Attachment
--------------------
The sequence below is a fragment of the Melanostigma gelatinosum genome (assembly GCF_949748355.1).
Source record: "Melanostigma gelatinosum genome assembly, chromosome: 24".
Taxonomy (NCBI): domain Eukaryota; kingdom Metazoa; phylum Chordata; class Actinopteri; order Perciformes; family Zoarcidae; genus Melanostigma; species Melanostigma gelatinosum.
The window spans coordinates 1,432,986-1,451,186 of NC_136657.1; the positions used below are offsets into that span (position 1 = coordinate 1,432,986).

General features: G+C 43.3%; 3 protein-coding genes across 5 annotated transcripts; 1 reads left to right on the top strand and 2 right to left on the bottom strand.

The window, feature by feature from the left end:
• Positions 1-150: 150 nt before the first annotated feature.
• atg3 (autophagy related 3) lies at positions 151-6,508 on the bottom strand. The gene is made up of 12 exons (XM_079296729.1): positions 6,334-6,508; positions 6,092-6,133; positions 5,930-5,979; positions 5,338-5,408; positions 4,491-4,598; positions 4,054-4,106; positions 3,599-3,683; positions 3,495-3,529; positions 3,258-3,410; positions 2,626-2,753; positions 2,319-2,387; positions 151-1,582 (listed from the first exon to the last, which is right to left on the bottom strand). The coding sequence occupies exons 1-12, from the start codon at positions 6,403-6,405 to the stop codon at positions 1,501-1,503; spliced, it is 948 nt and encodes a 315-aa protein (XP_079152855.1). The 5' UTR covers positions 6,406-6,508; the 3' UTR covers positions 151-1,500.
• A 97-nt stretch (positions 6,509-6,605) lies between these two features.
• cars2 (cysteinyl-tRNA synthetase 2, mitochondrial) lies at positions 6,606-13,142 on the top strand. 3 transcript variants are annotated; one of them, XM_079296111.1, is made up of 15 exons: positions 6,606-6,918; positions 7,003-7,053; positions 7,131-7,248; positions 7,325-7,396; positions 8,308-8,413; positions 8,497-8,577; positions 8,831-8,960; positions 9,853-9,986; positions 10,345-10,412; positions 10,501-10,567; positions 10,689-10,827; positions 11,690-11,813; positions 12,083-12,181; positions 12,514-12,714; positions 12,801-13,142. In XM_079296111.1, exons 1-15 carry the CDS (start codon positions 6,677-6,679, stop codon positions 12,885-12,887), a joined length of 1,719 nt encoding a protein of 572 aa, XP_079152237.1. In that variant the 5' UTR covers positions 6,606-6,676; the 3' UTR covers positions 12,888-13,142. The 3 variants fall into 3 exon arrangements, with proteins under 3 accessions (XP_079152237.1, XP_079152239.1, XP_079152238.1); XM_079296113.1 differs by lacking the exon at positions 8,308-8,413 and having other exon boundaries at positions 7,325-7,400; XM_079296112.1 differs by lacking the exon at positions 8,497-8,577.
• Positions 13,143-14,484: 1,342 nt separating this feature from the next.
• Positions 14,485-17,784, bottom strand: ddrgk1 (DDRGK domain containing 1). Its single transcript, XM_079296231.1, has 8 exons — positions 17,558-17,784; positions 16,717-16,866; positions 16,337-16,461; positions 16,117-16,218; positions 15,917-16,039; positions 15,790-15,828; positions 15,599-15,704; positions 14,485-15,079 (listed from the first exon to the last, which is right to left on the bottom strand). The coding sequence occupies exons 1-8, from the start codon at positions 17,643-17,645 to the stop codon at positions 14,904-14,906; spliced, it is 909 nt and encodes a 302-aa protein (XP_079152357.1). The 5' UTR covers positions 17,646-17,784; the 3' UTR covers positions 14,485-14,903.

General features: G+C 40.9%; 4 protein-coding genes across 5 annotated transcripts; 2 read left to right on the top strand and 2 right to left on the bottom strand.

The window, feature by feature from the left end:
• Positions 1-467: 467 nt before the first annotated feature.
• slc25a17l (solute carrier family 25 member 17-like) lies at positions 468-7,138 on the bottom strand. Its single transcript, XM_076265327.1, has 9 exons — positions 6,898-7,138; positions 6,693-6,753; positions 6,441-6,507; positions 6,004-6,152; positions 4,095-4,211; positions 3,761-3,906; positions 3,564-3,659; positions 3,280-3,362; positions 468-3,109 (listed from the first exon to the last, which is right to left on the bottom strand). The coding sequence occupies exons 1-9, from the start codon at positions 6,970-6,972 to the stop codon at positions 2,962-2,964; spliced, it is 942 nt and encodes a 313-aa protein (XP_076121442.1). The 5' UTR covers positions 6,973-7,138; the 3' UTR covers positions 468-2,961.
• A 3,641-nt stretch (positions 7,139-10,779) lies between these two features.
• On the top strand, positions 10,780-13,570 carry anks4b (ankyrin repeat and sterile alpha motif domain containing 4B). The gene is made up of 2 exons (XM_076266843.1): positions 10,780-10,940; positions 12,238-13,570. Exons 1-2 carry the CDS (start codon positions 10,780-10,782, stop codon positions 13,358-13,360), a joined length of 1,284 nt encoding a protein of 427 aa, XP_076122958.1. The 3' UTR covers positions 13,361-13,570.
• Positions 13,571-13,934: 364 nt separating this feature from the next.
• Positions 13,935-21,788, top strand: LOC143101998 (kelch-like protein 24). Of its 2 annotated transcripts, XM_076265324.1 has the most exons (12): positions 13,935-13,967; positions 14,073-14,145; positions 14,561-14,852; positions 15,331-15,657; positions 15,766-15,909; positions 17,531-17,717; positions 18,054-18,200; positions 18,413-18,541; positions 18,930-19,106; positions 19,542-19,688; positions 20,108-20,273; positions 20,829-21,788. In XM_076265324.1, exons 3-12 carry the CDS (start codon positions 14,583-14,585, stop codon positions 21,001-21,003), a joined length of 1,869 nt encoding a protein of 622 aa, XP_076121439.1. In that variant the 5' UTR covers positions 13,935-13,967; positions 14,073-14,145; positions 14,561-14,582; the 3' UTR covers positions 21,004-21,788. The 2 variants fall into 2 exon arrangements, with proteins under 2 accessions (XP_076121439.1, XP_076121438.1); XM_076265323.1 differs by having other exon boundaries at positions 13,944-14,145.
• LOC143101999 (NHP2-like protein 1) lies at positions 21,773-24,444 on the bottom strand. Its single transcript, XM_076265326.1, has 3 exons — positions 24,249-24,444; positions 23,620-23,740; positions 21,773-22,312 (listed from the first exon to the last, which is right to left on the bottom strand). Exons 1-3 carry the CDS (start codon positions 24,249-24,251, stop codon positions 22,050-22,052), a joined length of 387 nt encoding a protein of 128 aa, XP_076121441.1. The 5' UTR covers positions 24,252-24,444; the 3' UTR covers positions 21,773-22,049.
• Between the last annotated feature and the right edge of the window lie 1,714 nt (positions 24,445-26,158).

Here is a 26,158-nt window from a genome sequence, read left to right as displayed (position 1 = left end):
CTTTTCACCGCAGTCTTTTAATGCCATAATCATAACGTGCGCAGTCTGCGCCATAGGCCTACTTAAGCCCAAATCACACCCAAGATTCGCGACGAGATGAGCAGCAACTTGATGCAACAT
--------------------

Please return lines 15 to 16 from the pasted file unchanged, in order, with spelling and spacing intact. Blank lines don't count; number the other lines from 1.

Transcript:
• Positions 1-467: 467 nt before the first annotated feature.
• slc25a17l (solute carrier family 25 member 17-like) lies at positions 468-7,138 on the bottom strand. Its single transcript, XM_076265327.1, has 9 exons — positions 6,898-7,138; positions 6,693-6,753; positions 6,441-6,507; positions 6,004-6,152; positions 4,095-4,211; positions 3,761-3,906; positions 3,564-3,659; positions 3,280-3,362; positions 468-3,109 (listed from the first exon to the last, which is right to left on the bottom strand). The coding sequence occupies exons 1-9, from the start codon at positions 6,970-6,972 to the stop codon at positions 2,962-2,964; spliced, it is 942 nt and encodes a 313-aa protein (XP_076121442.1). The 5' UTR covers positions 6,973-7,138; the 3' UTR covers positions 468-2,961.